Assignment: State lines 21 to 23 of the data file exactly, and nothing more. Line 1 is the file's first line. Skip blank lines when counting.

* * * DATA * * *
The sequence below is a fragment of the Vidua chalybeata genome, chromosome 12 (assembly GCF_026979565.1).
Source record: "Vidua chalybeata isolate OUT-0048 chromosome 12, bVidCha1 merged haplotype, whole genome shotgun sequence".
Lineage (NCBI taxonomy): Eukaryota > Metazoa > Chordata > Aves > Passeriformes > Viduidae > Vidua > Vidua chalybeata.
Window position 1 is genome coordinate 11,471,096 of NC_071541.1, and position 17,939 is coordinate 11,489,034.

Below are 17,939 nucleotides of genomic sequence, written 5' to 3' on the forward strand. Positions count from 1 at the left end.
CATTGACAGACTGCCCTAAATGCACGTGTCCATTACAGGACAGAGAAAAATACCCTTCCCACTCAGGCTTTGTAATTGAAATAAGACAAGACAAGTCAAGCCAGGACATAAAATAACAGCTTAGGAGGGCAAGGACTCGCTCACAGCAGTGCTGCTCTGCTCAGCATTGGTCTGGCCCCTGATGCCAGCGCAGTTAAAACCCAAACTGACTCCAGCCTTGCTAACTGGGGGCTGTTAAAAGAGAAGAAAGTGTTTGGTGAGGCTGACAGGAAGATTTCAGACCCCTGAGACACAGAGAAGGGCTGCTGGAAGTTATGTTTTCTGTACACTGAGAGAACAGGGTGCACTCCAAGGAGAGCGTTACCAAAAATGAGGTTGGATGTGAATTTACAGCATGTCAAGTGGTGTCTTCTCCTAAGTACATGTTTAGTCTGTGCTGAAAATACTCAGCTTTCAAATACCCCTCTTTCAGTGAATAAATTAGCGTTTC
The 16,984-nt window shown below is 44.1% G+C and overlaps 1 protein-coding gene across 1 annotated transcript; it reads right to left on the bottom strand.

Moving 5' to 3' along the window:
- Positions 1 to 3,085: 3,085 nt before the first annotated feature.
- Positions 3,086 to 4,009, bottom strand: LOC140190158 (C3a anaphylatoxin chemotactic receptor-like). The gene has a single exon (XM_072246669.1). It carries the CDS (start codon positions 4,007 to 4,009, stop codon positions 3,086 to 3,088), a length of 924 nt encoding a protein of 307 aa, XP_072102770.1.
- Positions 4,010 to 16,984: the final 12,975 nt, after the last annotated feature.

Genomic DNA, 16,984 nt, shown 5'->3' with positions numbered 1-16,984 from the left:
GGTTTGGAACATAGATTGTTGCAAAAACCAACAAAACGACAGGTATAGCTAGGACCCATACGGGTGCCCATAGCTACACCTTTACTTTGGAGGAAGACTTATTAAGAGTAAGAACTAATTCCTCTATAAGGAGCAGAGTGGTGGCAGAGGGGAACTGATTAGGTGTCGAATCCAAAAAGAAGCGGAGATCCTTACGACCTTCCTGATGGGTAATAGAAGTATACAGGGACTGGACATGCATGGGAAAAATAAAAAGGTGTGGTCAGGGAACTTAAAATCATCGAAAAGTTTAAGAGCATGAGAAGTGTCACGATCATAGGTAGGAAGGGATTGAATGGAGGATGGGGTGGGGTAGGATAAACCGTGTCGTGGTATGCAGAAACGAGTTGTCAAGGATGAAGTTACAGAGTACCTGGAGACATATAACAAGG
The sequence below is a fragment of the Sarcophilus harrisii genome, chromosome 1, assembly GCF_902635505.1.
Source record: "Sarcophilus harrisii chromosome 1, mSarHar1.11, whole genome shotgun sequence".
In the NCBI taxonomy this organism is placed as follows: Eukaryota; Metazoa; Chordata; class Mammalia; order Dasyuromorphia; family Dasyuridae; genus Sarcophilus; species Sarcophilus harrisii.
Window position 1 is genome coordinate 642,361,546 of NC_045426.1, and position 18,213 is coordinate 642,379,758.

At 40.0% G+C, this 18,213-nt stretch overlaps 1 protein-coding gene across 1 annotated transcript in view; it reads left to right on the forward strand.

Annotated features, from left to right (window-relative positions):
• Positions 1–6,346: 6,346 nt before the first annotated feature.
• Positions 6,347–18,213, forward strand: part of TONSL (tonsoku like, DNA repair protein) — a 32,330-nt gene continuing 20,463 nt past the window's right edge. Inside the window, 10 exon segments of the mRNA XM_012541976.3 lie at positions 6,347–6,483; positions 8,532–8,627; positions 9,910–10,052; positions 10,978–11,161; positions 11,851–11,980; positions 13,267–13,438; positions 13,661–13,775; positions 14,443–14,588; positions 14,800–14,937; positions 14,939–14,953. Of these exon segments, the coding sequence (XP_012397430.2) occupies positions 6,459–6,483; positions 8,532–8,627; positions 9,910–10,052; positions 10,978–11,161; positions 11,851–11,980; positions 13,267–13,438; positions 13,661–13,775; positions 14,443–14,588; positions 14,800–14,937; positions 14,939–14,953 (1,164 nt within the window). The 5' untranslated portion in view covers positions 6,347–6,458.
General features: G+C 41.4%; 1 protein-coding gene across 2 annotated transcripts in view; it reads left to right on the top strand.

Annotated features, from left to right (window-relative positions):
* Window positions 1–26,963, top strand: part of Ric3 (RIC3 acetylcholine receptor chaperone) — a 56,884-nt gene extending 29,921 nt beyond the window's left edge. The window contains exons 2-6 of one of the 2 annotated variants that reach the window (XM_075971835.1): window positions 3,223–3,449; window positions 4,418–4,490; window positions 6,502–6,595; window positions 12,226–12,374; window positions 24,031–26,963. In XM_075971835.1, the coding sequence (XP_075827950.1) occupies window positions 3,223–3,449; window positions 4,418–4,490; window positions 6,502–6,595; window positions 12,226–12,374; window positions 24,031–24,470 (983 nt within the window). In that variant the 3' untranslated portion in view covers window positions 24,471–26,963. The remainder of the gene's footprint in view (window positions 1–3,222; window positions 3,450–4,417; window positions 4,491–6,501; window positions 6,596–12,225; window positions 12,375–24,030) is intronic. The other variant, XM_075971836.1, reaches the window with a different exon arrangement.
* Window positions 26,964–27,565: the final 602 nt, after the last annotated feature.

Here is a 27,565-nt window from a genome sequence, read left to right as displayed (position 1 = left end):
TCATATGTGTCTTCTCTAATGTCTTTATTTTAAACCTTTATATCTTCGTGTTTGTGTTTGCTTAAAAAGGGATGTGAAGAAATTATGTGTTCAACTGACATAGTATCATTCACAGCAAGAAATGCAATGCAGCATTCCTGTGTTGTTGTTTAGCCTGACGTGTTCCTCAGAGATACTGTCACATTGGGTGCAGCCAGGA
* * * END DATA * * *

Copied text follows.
• Positions 6,347–18,213, forward strand: part of TONSL (tonsoku like, DNA repair protein) — a 32,330-nt gene continuing 20,463 nt past the window's right edge. Inside the window, 10 exon segments of the mRNA XM_012541976.3 lie at positions 6,347–6,483; positions 8,532–8,627; positions 9,910–10,052; positions 10,978–11,161; positions 11,851–11,980; positions 13,267–13,438; positions 13,661–13,775; positions 14,443–14,588; positions 14,800–14,937; positions 14,939–14,953. Of these exon segments, the coding sequence (XP_012397430.2) occupies positions 6,459–6,483; positions 8,532–8,627; positions 9,910–10,052; positions 10,978–11,161; positions 11,851–11,980; positions 13,267–13,438; positions 13,661–13,775; positions 14,443–14,588; positions 14,800–14,937; positions 14,939–14,953 (1,164 nt within the window). The 5' untranslated portion in view covers positions 6,347–6,458.
General features: G+C 41.4%; 1 protein-coding gene across 2 annotated transcripts in view; it reads left to right on the top strand.

Annotated features, from left to right (window-relative positions):